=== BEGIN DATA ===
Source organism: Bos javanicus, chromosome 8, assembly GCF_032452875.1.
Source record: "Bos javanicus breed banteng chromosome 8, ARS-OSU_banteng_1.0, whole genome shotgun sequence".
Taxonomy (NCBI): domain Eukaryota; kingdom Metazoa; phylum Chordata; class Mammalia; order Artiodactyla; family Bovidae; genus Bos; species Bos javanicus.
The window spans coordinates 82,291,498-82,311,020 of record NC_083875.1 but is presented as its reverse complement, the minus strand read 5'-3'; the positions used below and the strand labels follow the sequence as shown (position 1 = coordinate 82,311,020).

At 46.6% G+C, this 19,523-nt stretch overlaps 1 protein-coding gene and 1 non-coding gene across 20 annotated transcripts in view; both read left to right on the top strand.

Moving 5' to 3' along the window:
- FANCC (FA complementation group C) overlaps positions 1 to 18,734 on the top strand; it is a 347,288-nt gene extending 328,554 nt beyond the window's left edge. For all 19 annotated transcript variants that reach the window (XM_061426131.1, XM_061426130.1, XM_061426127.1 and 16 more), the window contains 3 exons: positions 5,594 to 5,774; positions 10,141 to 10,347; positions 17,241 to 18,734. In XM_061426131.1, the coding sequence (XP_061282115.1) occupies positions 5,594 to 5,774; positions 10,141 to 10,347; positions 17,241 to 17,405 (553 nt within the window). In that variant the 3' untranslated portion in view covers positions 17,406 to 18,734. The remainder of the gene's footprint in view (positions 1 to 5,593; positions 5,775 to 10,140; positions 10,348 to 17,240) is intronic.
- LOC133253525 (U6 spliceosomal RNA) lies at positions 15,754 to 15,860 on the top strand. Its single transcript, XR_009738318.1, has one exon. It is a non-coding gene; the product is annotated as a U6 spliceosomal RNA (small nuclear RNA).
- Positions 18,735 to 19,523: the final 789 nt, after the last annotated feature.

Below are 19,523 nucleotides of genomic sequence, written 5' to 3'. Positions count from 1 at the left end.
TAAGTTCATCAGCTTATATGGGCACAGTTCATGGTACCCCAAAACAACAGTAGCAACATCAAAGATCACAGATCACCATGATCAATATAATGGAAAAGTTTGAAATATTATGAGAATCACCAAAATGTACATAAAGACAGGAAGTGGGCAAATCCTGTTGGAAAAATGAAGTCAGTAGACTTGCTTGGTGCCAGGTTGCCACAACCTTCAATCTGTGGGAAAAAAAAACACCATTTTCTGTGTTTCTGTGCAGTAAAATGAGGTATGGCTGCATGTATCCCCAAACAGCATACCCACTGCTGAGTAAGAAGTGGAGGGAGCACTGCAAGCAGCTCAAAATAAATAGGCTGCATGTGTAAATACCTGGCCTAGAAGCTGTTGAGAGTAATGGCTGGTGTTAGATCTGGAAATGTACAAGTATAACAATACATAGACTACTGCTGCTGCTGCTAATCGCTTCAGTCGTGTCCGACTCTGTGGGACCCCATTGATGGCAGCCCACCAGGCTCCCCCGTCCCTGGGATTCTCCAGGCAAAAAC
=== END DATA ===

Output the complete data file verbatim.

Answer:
Source organism: Bos javanicus, chromosome 8, assembly GCF_032452875.1.
Source record: "Bos javanicus breed banteng chromosome 8, ARS-OSU_banteng_1.0, whole genome shotgun sequence".
Taxonomy (NCBI): domain Eukaryota; kingdom Metazoa; phylum Chordata; class Mammalia; order Artiodactyla; family Bovidae; genus Bos; species Bos javanicus.
The window spans coordinates 82,291,498-82,311,020 of record NC_083875.1 but is presented as its reverse complement, the minus strand read 5'-3'; the positions used below and the strand labels follow the sequence as shown (position 1 = coordinate 82,311,020).

At 46.6% G+C, this 19,523-nt stretch overlaps 1 protein-coding gene and 1 non-coding gene across 20 annotated transcripts in view; both read left to right on the top strand.

Moving 5' to 3' along the window:
- FANCC (FA complementation group C) overlaps positions 1 to 18,734 on the top strand; it is a 347,288-nt gene extending 328,554 nt beyond the window's left edge. For all 19 annotated transcript variants that reach the window (XM_061426131.1, XM_061426130.1, XM_061426127.1 and 16 more), the window contains 3 exons: positions 5,594 to 5,774; positions 10,141 to 10,347; positions 17,241 to 18,734. In XM_061426131.1, the coding sequence (XP_061282115.1) occupies positions 5,594 to 5,774; positions 10,141 to 10,347; positions 17,241 to 17,405 (553 nt within the window). In that variant the 3' untranslated portion in view covers positions 17,406 to 18,734. The remainder of the gene's footprint in view (positions 1 to 5,593; positions 5,775 to 10,140; positions 10,348 to 17,240) is intronic.
- LOC133253525 (U6 spliceosomal RNA) lies at positions 15,754 to 15,860 on the top strand. Its single transcript, XR_009738318.1, has one exon. It is a non-coding gene; the product is annotated as a U6 spliceosomal RNA (small nuclear RNA).
- Positions 18,735 to 19,523: the final 789 nt, after the last annotated feature.

Below are 19,523 nucleotides of genomic sequence, written 5' to 3'. Positions count from 1 at the left end.
TAAGTTCATCAGCTTATATGGGCACAGTTCATGGTACCCCAAAACAACAGTAGCAACATCAAAGATCACAGATCACCATGATCAATATAATGGAAAAGTTTGAAATATTATGAGAATCACCAAAATGTACATAAAGACAGGAAGTGGGCAAATCCTGTTGGAAAAATGAAGTCAGTAGACTTGCTTGGTGCCAGGTTGCCACAACCTTCAATCTGTGGGAAAAAAAAACACCATTTTCTGTGTTTCTGTGCAGTAAAATGAGGTATGGCTGCATGTATCCCCAAACAGCATACCCACTGCTGAGTAAGAAGTGGAGGGAGCACTGCAAGCAGCTCAAAATAAATAGGCTGCATGTGTAAATACCTGGCCTAGAAGCTGTTGAGAGTAATGGCTGGTGTTAGATCTGGAAATGTACAAGTATAACAATACATAGACTACTGCTGCTGCTGCTAATCGCTTCAGTCGTGTCCGACTCTGTGGGACCCCATTGATGGCAGCCCACCAGGCTCCCCCGTCCCTGGGATTCTCCAGGCAAAAAC